The Healing Power Of Forgiveness
Forgiveness is not a light switch that you can flip on and off, but in certain cases is a necessary step on the path to inner peace.
When Alaina Leary, a Massachusetts-based writer, found that her father had overdosed on pills in her apartment in 2016, she felt overcome by emotions.
“I was really furious and sad,” she tells RUBY. Having already lost her mother too young, and dealing with PTSD as a survivor of rape, she felt betrayed by her father’s actions. This damaged her relationship with her father for months to come until she was eventually able to begin a process of “radical forgiveness” that helped to relieve her of a “pile of raw, painful emotions, like anger and blame.”
Anger and blame are common feelings when a person has suffered some kind of betrayal.
“Anger is such a sneaky emotion,” says Alexandra H. Solomon, PhD, author of Loving Bravely and clinical assistant professor in Northwestern University’s department of psychology. “It’s oftentimes the tip of the iceberg we use to protect ourselves from something more vulnerable.”
Solomon finds that many people struggling to forgive blame others because the alternative is blaming themselves. “It’s either ‘I hate you, or I hate me,’” she says.
Chronic anger is hard on the health – it triggers your fight-or-flight response, which impacts your heart rate, blood pressure and even immunity, according to Johns Hopkins Medical Center. “Those changes, then, increase the risk of depression, heart disease and diabetes, among other conditions. Forgiveness, however, calms stress levels, leading to improved health.”
While forgiveness cannot be forced, Solomon finds that her clients often begin the process once they’re exhausted from holding on to negative emotions. Though she never pushes survivors of abuse or assault to forgive their attackers, in relationships where people still hope to maintain a connection or achieve closure, “Forgiveness is really integral and essential, something we need to be able to wrestle and reckon with.”
Forgiving someone doesn’t always mean the relationship between you will stay the same, either, but she finds that “a lack of forgiveness can become very toxic.”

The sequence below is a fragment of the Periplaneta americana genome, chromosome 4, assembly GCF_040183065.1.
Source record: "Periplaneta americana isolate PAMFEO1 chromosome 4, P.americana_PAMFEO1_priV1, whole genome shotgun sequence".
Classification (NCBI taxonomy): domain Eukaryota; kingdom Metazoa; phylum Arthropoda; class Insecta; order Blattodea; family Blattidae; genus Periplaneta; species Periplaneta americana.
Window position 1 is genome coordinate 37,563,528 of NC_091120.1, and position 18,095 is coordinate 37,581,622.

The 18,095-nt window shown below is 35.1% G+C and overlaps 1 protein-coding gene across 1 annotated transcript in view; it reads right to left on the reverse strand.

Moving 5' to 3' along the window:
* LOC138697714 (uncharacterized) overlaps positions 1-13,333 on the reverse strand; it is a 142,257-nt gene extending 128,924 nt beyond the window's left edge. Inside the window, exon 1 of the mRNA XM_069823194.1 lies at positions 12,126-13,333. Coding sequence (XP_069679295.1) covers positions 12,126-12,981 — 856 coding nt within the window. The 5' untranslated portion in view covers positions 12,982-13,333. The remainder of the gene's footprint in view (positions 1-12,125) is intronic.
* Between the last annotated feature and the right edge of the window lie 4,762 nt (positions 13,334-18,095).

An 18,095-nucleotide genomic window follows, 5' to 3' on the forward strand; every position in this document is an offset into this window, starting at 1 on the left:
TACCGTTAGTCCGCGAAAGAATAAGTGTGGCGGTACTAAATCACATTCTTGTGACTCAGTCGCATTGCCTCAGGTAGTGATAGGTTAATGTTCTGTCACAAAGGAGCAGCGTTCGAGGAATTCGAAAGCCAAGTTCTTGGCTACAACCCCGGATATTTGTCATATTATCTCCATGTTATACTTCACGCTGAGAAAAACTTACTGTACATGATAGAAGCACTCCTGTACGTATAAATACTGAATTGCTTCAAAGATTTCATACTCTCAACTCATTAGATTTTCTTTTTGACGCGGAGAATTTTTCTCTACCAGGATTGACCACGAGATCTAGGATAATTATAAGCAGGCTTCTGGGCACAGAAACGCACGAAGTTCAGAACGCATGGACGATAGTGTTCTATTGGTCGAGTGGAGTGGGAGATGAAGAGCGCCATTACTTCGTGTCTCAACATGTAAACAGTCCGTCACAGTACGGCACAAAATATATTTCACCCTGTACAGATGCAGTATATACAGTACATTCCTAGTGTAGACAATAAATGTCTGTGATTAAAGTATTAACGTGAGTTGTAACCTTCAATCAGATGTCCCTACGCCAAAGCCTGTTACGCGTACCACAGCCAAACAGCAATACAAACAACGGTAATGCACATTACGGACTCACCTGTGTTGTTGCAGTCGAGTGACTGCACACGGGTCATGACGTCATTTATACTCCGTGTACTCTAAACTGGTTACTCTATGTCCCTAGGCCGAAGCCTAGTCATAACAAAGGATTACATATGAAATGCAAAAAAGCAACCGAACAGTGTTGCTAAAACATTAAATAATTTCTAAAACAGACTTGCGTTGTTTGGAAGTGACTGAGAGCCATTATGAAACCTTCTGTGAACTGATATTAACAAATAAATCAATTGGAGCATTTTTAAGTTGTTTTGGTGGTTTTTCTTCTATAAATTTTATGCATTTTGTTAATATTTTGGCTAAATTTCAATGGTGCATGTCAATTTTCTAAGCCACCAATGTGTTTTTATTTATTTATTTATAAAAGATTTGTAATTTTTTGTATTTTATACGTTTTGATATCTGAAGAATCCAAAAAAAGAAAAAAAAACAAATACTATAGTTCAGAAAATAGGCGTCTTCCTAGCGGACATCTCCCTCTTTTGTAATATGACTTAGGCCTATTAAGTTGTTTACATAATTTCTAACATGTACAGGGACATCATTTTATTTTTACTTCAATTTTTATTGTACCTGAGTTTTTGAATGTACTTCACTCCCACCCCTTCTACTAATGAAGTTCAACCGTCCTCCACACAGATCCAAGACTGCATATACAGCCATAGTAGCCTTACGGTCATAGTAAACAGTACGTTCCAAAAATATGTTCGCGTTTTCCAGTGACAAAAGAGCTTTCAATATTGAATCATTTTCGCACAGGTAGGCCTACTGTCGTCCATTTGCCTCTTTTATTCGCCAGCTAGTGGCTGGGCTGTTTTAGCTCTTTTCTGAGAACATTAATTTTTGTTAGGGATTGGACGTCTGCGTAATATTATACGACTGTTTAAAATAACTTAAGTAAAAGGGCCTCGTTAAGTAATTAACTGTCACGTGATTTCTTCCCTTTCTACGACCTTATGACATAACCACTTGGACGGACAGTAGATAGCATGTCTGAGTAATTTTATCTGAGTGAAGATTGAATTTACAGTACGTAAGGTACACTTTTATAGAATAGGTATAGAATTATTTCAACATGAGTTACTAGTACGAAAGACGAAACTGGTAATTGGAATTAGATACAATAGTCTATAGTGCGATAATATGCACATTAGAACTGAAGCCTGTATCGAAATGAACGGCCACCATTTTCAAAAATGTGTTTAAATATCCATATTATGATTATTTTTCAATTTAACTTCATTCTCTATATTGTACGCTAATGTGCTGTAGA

However, getting to forgiveness can take time that involves feeling the sadness and hurt at the root of the issue, seeking support, professional and otherwise, and depending on how safe, trying to speak with the person who hurt or betrayed you.
“Forgiveness is not a light switch you can flip on or off,” Solomon says, comparing it instead to the process of mixing white paint into a bucket of darker paint a little bit at a time to lighten its color. “It’s a process of transforming.”
Once Leary knew that her father was getting treatment and help, she reached out to him. “I needed to know he respected and understood my boundaries, and was willing to have a fair, equal and healthy relationship with me where his emotional needs are not my burden,” she says.
Strong boundaries may be necessary when beginning a journey to forgiveness.
“There are times forgiveness is easier when you don’t put yourself in a situation with that person,” Solomon suggests. This is particularly true if that person isn’t hearing you, or isn’t offering acknowledgement of their part in the hurt. She suggests that in those cases, it’s useful to empower yourself by mentally acknowledging to that person, “‘I’m not going to make my healing contingent on your awareness or awakening. I release you to your own journey, whether you ever understand how you hurt me.”
Forgiveness is very much “present-moment work,” Solomon says. When you do the work, you stop “the anxiety of fast-forwarding into the future, and the sadness, despair and anxiety of rewinding” to the past.
After forgiveness, Leary says, “I can go about my life without holding on to negativity.”
Jordan Rosenfeld is author of seven books. Her articles and essays have appeared widely in such publications as The Atlantic, DAME, GOOD magazine, Ozy, The New York Times, mental_floss, Pacific Standard, Scientific American, The Washington Post and more. Follow her on Twitter @jordanrosenfeld.